Please Note, this is sending the information in Clear Text, and will be available in logs, etc.  Probably fine for your lab, not a good idea for production. Smile  Please don’t say “Hey Boss, don’t worry about it, it’s totally cool, Gary does it!”

Win10 Build Updates–Persistent Tweaks

CONTEXT: (Feel free to skip my babbling)
If you haven’t figured out by now, I hate managing things that I feel should manage themselves.  If I can get out of doing extra work, and have things in place to automatically take care of it, awesome.  Even if it’s less efficient on network resources, and I lose some granularity of control, if my environment doesn’t care, then I’m going to let things auto update, and auto remediate as much as possible.  (Note, where I work now, I don’t follow my personal philosophy, my environment cares, everything is controls to super granular levels, but we have people to manage it here, at my last place, it was just a couple of us doing everything, so we had to employ methods to do things with out technicians having to get involved.)

Make Windows 10 Build Updates easier.  While I love Task Sequences, I don’t want to have to make something complex for a build update that happens every 6 months.  I want windows to update, and I want to keep the customizations I put in during OSD.
From MMS Presentation: Download full Presentation HERE

Tried and True is Group Policy, however, group policy can take a little while to kick back in, and I don’t want to wait, I want the customizations there before the user logs back in, I don’t want the user to know things changed.  I decided to go with good old scheduled tasks and two scripts, (1 batch file & 1 powershell) plus a 3rd script to build the scheduled tasks and copy the files required locally.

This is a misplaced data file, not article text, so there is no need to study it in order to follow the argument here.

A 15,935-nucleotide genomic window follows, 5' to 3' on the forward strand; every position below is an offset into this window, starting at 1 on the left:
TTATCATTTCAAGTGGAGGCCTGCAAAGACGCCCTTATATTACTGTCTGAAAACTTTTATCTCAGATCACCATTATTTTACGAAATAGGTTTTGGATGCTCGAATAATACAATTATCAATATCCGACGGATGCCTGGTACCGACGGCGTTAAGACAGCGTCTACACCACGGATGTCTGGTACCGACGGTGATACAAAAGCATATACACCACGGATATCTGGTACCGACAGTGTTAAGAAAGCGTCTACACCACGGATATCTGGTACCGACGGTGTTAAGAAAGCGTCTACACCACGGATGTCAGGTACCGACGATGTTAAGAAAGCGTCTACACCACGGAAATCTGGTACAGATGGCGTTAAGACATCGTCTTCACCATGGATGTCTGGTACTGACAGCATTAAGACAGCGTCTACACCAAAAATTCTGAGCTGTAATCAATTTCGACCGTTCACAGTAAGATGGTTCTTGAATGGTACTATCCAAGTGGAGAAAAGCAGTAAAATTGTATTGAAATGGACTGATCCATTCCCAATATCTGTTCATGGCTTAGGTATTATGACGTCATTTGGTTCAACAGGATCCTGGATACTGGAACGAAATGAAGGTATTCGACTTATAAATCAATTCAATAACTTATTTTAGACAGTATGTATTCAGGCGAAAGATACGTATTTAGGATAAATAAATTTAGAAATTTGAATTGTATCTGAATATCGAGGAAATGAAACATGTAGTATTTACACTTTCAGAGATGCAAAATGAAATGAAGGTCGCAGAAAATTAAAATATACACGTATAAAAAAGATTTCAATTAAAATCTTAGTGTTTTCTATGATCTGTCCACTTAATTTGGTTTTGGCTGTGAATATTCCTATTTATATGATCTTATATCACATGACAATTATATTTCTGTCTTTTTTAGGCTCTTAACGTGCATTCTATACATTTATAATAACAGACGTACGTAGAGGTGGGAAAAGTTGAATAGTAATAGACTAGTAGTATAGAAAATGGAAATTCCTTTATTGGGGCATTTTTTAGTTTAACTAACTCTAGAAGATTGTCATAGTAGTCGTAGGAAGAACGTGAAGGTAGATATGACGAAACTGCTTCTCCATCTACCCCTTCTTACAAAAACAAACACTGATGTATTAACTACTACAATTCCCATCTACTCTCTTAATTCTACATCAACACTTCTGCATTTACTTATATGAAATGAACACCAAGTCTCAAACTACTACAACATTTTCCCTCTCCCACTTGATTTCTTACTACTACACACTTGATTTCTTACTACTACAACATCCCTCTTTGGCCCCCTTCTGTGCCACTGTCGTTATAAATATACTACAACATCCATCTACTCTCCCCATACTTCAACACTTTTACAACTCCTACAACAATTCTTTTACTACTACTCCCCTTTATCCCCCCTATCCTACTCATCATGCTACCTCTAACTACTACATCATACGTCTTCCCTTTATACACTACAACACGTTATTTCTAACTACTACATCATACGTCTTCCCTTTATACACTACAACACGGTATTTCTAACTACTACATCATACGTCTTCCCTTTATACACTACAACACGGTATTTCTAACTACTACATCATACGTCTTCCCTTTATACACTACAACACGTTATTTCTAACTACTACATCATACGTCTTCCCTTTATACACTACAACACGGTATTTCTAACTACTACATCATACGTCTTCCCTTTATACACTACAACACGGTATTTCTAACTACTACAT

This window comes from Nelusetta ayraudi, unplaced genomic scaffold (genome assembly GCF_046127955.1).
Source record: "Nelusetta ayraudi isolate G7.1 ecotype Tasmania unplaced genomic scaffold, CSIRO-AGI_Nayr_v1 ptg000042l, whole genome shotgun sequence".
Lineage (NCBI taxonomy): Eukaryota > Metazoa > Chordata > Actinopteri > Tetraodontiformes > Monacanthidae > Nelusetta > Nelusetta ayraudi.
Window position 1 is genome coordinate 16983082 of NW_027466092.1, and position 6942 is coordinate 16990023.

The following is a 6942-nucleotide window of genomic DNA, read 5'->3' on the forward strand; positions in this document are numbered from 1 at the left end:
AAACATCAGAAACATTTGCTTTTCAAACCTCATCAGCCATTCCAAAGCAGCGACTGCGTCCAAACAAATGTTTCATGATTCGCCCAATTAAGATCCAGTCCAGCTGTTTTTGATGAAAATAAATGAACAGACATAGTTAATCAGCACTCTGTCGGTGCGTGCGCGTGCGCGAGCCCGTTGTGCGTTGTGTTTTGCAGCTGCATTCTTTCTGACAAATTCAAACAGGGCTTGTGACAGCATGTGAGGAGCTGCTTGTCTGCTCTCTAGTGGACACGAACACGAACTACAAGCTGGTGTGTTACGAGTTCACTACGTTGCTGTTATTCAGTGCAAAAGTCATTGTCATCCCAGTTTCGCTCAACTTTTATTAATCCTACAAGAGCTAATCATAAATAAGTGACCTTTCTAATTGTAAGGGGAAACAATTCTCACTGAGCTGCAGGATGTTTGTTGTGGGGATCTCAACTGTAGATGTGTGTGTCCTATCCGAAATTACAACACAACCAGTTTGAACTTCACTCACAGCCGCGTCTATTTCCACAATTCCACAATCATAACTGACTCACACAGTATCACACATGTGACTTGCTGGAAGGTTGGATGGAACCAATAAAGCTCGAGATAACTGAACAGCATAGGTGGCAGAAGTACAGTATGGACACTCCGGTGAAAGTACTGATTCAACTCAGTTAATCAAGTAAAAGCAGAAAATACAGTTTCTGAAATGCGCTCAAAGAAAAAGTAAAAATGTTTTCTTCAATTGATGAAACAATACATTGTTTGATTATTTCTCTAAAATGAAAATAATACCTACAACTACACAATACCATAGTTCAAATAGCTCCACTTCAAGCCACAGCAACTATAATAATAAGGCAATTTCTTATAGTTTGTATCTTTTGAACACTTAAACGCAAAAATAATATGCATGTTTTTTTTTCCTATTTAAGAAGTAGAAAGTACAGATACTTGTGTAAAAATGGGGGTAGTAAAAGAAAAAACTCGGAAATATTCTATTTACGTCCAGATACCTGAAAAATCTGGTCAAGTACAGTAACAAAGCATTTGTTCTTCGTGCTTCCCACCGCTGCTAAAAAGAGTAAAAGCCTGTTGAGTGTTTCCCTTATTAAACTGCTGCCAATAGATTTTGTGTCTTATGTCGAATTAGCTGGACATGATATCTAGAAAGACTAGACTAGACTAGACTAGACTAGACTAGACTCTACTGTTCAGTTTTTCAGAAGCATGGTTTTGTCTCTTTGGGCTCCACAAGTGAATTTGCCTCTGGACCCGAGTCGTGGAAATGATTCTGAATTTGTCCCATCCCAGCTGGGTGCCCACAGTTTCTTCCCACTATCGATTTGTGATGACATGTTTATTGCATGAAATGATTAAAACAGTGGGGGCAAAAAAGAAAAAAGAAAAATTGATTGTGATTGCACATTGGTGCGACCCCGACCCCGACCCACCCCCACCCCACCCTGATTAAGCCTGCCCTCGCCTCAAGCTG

Basically, the batch file is a combination of all the system level tweaks crammed into one script, and the powershell file is the “remove default apps” script. Hopefully after 1709, you won’t need to keep removing the AppX packages, I’ve heard they are “fixing” it so that it will honor the appx you’ve removed, and not put them back in, however, they will probably keep adding in new AppX packages that you’ll have to decide if you want to keep or remove, so there is a good chance you’ll have to run a modified version of this script for each build upgrade forever.

Batch File to Create Scheduled Tasks & Copy Required Files to c:\ProgramData:

Powershell Script To Remove Default Apps (Thanks @Geodesicz):

Batch File to Reapply System Level Tweaks:

Once you have those, you’ll need to create the Scheduled Tasks:
I’ve provided the XML files in the download, and the scripts to import them. (At bottom of post)


First Scheduled Task – Removing Defaults Apps